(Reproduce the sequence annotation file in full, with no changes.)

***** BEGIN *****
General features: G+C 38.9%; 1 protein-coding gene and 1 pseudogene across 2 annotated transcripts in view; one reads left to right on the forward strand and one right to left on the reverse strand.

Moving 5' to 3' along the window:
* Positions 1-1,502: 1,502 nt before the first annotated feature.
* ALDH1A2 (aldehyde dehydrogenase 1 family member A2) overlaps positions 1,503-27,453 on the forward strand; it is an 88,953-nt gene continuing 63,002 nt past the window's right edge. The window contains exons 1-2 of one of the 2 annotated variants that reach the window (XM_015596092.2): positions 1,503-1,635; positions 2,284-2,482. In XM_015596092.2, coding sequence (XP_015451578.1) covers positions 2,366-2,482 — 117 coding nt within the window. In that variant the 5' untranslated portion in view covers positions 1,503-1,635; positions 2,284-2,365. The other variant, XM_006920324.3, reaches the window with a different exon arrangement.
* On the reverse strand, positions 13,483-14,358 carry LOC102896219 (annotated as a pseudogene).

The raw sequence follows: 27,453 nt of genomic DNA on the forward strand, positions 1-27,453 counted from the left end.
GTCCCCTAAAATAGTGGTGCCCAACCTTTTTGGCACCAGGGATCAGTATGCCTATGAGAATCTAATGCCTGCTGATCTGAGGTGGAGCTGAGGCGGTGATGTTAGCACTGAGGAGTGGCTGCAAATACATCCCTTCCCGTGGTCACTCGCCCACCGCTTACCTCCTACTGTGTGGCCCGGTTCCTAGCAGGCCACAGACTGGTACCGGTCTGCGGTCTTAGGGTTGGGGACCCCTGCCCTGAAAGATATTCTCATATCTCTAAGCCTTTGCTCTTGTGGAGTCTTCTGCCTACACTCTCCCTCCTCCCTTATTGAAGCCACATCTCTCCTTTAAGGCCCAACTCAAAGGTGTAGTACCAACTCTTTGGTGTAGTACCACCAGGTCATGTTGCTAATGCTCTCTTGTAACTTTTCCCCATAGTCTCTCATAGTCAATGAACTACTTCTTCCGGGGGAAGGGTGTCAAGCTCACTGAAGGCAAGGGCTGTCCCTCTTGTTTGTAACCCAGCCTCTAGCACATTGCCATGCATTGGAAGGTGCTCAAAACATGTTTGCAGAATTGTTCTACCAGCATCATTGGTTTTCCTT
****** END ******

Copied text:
General features: G+C 38.9%; 1 protein-coding gene and 1 pseudogene across 2 annotated transcripts in view; one reads left to right on the forward strand and one right to left on the reverse strand.

Moving 5' to 3' along the window:
* Positions 1-1,502: 1,502 nt before the first annotated feature.
* ALDH1A2 (aldehyde dehydrogenase 1 family member A2) overlaps positions 1,503-27,453 on the forward strand; it is an 88,953-nt gene continuing 63,002 nt past the window's right edge. The window contains exons 1-2 of one of the 2 annotated variants that reach the window (XM_015596092.2): positions 1,503-1,635; positions 2,284-2,482. In XM_015596092.2, coding sequence (XP_015451578.1) covers positions 2,366-2,482 — 117 coding nt within the window. In that variant the 5' untranslated portion in view covers positions 1,503-1,635; positions 2,284-2,365. The other variant, XM_006920324.3, reaches the window with a different exon arrangement.
* On the reverse strand, positions 13,483-14,358 carry LOC102896219 (annotated as a pseudogene).

The raw sequence follows: 27,453 nt of genomic DNA on the forward strand, positions 1-27,453 counted from the left end.
GTCCCCTAAAATAGTGGTGCCCAACCTTTTTGGCACCAGGGATCAGTATGCCTATGAGAATCTAATGCCTGCTGATCTGAGGTGGAGCTGAGGCGGTGATGTTAGCACTGAGGAGTGGCTGCAAATACATCCCTTCCCGTGGTCACTCGCCCACCGCTTACCTCCTACTGTGTGGCCCGGTTCCTAGCAGGCCACAGACTGGTACCGGTCTGCGGTCTTAGGGTTGGGGACCCCTGCCCTGAAAGATATTCTCATATCTCTAAGCCTTTGCTCTTGTGGAGTCTTCTGCCTACACTCTCCCTCCTCCCTTATTGAAGCCACATCTCTCCTTTAAGGCCCAACTCAAAGGTGTAGTACCAACTCTTTGGTGTAGTACCACCAGGTCATGTTGCTAATGCTCTCTTGTAACTTTTCCCCATAGTCTCTCATAGTCAATGAACTACTTCTTCCGGGGGAAGGGTGTCAAGCTCACTGAAGGCAAGGGCTGTCCCTCTTGTTTGTAACCCAGCCTCTAGCACATTGCCATGCATTGGAAGGTGCTCAAAACATGTTTGCAGAATTGTTCTACCAGCATCATTGGTTTTCCTT